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Greece » Sterea » Attica » Athens » Athens History » The War – The German Occupation – the Liberation (1940-1944)
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The War – The German Occupation – Τhe Liberation (1940-1944)

After Italians had attacked Greece and were successfully repulsed by the Greek army, the war became part of the everyday life of the Athenians. In January 1941 the Italians bombarded Piraeus and other towns of Greece, with many victims among the civilians. On the 29th of January 1941 Metaxas died and was replaced by Alexandros Koryzis who allowed the British troops to enter Greece; this was the official pretext of the Germans to declare the war to Greece. On the 6 th of April the Nazis, with a blitzkrieg achieved to occupy the entire Balkans, except Crete, in less than a month. On the very first day of German attack, Piraeus was bombarded again, causing tragic human loss and damages, as one of the bombs fell on a British vessel that carried nitroglycerin; the explosion resulted in extensive damages not only at Piraeus but also in entire Athens.

As the German troops forwarded northwards, the war arrived to Athens; on the 19th of April, an air combat between German and British air forces took place above the city. Meanwhile, Prime Minister Koryzis took his own life as he could not stand the defeat of the country; following his death general Tsolakoglou, ignoring the opposite commands of the General Headquarters, surrendered and the leaderless government accompanied by the royal family escaped firstly to Crete and after to Egypt. On Sunday 27 of April 1941, one week after the Orthodox Easter, the Athenians, bolted in their homes, “received” the conquerors that entered the town in order and raised the flag with the swastika on the Acropolis. The German leaders were installed in the Grand Bretagne hotel at the city center. Just a bit before the Germans entered the city, the last dramatic broadcast of the Greek radio warned the Athenians and encouraged them for the future liberation. The German troops were accompanied by Italian ones; these latter were received by the Athenians with irony and disapproval. Once installed, the Germans appointed a local government responsible for current administrative affairs, headed by general Tsolakoglou.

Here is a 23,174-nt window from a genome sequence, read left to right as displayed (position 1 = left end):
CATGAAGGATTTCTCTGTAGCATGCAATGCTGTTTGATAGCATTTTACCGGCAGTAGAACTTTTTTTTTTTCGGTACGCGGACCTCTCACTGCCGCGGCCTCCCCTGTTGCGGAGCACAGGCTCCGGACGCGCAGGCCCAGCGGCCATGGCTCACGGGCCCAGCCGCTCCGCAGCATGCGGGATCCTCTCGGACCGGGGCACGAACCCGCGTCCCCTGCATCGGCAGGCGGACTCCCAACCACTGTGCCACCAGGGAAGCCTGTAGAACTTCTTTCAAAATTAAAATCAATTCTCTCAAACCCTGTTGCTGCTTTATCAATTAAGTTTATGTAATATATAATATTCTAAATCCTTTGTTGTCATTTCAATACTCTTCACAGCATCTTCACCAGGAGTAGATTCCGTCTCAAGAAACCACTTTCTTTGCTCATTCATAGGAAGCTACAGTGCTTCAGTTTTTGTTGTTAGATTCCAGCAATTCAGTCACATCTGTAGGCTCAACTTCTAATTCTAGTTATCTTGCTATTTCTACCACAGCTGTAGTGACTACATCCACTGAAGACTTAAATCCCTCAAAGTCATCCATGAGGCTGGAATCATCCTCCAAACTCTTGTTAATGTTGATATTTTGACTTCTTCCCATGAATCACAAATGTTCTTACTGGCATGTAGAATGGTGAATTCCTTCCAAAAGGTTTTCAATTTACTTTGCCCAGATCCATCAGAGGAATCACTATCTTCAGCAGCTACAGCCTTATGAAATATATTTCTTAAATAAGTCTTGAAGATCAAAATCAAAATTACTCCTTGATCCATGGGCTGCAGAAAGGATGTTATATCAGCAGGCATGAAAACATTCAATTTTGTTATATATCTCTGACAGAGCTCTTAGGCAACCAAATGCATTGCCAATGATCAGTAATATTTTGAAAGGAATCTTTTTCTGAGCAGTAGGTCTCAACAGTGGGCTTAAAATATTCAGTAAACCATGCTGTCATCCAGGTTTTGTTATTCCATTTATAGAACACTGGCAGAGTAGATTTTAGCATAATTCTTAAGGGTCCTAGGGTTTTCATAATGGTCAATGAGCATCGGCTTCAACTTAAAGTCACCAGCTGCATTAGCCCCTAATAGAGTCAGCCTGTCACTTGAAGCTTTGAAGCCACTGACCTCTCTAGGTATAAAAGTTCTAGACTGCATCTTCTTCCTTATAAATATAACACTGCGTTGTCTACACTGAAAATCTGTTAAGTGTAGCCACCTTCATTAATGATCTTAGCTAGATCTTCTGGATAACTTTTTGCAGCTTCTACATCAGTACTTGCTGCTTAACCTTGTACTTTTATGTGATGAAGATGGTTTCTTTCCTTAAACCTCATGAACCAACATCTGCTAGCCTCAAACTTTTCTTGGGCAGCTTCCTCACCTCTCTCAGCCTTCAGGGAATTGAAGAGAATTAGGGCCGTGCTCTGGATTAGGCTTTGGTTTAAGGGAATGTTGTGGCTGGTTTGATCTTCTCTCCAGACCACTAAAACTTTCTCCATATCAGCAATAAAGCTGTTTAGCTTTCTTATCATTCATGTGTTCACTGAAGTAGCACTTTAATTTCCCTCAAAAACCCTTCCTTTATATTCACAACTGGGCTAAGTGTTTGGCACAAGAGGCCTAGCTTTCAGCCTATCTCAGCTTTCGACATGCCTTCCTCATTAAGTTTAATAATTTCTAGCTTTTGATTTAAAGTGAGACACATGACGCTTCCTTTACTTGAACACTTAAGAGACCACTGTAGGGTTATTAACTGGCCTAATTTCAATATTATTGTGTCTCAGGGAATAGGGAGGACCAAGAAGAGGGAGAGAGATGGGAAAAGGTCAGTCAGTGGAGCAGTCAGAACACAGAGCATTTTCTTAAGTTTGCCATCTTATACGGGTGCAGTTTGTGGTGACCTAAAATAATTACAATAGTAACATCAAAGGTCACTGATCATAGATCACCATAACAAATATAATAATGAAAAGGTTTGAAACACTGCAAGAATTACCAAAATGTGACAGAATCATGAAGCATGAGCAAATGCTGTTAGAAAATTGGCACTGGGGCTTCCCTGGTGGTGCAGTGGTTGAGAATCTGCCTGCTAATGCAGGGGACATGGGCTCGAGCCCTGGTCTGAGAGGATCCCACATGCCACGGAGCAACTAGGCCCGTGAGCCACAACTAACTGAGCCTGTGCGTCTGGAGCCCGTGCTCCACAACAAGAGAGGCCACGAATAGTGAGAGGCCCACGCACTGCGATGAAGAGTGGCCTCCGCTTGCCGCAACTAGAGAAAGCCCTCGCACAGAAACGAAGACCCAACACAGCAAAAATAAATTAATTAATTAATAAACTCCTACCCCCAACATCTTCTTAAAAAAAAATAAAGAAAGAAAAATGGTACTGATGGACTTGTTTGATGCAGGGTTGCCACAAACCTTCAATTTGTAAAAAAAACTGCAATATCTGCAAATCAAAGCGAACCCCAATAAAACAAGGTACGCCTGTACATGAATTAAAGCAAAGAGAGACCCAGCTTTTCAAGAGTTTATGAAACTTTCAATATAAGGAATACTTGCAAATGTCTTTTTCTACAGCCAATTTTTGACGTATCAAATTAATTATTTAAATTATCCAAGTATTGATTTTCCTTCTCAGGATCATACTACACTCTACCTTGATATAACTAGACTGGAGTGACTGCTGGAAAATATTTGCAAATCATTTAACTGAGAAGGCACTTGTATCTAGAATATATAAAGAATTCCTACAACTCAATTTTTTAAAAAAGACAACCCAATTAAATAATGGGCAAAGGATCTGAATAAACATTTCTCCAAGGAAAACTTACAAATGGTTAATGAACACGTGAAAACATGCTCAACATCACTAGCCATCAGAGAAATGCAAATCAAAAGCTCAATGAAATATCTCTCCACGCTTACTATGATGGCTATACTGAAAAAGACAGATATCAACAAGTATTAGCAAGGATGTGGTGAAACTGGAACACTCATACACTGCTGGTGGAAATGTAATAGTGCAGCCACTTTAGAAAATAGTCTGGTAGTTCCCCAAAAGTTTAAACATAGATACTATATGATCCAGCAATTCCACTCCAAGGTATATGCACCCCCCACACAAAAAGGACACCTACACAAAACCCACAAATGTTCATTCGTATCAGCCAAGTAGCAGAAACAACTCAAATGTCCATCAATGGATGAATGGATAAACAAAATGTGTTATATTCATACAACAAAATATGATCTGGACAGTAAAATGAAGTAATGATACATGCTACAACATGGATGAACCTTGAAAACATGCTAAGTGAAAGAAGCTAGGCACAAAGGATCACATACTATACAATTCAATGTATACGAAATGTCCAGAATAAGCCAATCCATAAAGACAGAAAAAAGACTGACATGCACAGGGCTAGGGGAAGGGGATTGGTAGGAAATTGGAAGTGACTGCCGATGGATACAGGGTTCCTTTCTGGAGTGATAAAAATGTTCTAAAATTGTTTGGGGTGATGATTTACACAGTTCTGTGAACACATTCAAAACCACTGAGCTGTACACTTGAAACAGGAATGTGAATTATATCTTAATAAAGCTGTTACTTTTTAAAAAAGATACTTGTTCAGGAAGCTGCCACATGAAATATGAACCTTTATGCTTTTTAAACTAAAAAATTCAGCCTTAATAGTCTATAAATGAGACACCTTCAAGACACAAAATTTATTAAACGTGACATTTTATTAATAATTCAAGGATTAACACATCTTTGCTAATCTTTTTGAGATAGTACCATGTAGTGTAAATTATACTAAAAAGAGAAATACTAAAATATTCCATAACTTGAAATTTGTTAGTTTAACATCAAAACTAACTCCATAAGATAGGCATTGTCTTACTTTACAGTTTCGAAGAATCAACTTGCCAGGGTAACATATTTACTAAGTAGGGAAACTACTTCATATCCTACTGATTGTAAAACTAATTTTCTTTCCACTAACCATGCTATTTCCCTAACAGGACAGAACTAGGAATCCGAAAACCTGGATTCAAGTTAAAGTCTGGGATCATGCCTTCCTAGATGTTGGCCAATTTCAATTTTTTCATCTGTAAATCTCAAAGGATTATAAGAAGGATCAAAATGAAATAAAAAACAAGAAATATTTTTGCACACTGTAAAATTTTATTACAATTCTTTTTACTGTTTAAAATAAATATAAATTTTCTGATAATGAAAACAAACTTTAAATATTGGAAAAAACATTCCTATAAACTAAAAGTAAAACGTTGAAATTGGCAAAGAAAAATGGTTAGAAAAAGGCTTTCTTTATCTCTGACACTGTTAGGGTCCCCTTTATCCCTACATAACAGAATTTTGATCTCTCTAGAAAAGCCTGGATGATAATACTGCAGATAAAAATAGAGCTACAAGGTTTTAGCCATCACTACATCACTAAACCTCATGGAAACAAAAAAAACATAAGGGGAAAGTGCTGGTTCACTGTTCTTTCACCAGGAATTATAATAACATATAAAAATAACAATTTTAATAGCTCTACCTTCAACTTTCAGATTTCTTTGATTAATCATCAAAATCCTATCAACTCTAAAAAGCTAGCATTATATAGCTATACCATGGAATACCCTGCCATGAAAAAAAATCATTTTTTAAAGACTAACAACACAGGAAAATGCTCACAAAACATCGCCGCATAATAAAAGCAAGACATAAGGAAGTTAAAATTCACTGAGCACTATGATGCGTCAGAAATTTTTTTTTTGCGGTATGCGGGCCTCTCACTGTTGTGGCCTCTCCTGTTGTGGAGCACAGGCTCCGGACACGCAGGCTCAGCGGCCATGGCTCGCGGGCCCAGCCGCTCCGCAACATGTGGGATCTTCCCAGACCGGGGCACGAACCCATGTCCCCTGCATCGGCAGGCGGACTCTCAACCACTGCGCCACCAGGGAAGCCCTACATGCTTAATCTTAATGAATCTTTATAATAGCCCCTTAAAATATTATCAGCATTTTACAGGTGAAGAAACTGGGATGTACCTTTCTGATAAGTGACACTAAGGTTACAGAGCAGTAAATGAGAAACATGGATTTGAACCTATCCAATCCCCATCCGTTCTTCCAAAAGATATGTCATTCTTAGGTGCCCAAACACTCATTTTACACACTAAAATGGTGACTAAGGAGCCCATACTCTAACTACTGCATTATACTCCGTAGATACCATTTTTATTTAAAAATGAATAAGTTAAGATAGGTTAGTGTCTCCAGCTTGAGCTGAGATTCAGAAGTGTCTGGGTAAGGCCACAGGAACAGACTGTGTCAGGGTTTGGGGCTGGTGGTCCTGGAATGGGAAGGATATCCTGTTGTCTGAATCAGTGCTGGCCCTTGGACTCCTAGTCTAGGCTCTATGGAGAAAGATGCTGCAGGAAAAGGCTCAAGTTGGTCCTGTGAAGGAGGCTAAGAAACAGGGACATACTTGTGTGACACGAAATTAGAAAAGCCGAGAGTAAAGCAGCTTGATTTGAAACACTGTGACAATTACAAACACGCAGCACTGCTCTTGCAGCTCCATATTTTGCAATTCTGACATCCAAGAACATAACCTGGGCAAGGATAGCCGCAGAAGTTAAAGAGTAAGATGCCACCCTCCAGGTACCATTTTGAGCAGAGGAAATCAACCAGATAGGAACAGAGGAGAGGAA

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Very soon, the actions of resistance started in Athens. The first, highly symbolic event was the lowering of the German flag from the Acropolis; early in the morning of the 31st May 1941, two brave young men, Manolis Glezos and Apostolos Santas achieved to escape the German guards and lower the swastika from the Acropolis. Soon after, the resistance was organized in a better way; fly-bills and hand-bills issued by small resistance committees and associations appeared everywhere in Athens. On the 27th of September 1941, communists, democrats and other patriots established EAM (National Liberation Front) which proved to be the most important organization in the period of German occupation.